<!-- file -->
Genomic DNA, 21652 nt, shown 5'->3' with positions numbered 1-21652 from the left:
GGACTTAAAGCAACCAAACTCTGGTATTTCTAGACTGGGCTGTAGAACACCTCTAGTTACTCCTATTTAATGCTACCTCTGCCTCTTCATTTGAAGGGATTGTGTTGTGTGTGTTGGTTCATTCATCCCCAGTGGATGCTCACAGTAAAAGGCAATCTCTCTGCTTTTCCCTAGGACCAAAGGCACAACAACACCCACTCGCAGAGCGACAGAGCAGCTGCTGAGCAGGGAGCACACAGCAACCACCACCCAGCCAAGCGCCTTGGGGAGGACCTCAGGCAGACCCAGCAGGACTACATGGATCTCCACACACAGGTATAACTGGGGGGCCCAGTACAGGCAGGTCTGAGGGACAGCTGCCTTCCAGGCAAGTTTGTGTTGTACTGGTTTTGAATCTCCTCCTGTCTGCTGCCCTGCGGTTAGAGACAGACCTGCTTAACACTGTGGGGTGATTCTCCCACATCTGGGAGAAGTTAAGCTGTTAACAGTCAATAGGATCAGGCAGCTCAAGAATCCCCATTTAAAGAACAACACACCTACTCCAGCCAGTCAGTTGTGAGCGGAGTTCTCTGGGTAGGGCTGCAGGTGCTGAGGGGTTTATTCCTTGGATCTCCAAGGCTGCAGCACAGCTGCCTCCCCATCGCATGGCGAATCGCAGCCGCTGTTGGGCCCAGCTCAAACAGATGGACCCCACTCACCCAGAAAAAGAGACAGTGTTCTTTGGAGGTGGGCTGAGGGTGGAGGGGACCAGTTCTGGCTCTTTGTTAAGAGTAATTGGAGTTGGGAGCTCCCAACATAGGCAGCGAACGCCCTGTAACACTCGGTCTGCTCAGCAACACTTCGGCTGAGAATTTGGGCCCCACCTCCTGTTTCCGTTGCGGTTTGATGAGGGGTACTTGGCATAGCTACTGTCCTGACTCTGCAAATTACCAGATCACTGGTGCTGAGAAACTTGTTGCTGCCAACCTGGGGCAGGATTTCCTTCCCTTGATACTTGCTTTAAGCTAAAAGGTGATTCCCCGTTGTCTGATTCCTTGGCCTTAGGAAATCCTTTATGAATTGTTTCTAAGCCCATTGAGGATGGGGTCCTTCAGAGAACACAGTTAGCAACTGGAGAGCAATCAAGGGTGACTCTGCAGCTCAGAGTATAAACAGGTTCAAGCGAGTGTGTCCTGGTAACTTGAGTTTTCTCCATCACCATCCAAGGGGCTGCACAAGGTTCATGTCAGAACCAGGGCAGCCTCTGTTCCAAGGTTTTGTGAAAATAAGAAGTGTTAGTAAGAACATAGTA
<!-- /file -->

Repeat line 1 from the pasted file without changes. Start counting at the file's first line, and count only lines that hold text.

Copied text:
Genomic DNA, 21652 nt, shown 5'->3' with positions numbered 1-21652 from the left: